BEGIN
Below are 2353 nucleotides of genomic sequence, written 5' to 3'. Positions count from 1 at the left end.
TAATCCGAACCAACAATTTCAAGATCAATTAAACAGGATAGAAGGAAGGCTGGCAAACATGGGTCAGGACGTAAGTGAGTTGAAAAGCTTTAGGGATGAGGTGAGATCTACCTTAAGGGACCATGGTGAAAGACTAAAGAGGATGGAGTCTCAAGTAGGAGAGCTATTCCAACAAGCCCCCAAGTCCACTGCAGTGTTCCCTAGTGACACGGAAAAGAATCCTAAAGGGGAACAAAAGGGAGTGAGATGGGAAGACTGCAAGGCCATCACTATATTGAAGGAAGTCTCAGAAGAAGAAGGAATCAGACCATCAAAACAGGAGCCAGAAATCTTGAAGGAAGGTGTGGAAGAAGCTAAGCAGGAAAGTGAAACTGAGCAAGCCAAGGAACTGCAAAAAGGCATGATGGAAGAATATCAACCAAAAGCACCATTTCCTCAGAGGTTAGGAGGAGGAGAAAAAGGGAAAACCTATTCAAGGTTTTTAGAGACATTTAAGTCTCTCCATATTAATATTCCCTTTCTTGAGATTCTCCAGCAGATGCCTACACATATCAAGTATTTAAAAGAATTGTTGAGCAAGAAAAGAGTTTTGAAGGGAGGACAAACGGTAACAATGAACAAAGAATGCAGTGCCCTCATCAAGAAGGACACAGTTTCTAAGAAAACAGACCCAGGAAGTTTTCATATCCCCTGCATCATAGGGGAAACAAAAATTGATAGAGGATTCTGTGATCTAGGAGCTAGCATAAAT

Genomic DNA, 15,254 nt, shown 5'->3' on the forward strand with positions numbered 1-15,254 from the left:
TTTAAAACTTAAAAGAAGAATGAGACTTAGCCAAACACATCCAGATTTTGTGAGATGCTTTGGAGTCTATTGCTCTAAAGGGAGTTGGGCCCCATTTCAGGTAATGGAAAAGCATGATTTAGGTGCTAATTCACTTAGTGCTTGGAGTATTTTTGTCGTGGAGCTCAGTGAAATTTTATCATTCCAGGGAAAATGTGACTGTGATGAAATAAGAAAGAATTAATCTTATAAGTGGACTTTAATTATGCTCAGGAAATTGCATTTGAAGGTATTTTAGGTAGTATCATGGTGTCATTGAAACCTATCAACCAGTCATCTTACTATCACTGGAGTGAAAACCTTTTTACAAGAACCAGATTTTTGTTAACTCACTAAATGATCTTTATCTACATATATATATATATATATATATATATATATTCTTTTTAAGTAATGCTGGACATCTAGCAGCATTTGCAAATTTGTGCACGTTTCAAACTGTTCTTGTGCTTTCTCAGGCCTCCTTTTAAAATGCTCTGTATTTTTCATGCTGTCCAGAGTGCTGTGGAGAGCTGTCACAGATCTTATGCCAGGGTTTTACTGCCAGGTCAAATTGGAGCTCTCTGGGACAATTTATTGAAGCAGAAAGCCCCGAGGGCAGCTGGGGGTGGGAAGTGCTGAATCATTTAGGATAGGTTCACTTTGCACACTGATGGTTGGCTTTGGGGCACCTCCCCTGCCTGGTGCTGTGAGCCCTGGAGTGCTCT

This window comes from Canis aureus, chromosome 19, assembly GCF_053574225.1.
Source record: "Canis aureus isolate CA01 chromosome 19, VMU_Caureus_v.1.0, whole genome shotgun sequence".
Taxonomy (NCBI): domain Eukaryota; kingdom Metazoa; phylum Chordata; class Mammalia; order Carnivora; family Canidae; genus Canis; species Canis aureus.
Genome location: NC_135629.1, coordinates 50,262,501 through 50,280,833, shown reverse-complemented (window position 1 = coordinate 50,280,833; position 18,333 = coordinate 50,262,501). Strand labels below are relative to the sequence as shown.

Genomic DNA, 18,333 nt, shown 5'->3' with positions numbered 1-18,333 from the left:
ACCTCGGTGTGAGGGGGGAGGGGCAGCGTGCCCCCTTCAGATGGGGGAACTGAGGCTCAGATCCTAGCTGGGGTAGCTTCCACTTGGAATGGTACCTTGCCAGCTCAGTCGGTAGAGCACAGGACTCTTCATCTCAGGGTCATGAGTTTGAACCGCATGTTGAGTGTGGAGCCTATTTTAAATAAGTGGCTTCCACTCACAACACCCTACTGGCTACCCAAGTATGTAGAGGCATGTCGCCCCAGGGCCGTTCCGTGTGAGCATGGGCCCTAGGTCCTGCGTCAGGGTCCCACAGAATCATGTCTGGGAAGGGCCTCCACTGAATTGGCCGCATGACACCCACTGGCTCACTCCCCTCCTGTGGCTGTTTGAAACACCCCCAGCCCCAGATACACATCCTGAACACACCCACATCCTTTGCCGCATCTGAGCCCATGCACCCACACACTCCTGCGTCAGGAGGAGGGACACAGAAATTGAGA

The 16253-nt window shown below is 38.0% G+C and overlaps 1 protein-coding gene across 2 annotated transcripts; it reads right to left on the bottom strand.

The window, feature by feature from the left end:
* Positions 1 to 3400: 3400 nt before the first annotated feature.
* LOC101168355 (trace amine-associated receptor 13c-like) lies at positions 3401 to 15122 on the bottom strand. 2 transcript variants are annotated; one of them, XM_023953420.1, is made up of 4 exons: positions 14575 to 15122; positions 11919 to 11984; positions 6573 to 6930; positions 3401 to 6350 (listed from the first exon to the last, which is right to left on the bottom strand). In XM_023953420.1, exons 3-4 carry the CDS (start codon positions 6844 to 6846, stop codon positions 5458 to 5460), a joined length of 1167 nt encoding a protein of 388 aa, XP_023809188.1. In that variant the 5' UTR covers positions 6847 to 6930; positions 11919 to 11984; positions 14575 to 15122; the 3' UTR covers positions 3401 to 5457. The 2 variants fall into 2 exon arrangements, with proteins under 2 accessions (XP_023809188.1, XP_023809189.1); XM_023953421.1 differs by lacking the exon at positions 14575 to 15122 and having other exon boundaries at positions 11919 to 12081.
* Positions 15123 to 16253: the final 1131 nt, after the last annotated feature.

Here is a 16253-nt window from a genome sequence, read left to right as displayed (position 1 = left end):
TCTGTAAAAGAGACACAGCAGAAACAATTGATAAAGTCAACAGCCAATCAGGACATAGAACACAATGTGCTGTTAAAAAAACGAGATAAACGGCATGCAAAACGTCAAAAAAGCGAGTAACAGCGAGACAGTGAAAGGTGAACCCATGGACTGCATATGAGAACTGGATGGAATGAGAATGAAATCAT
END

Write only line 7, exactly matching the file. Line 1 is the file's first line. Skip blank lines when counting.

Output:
Taxonomy (NCBI): domain Eukaryota; kingdom Metazoa; phylum Chordata; class Mammalia; order Carnivora; family Canidae; genus Canis; species Canis aureus.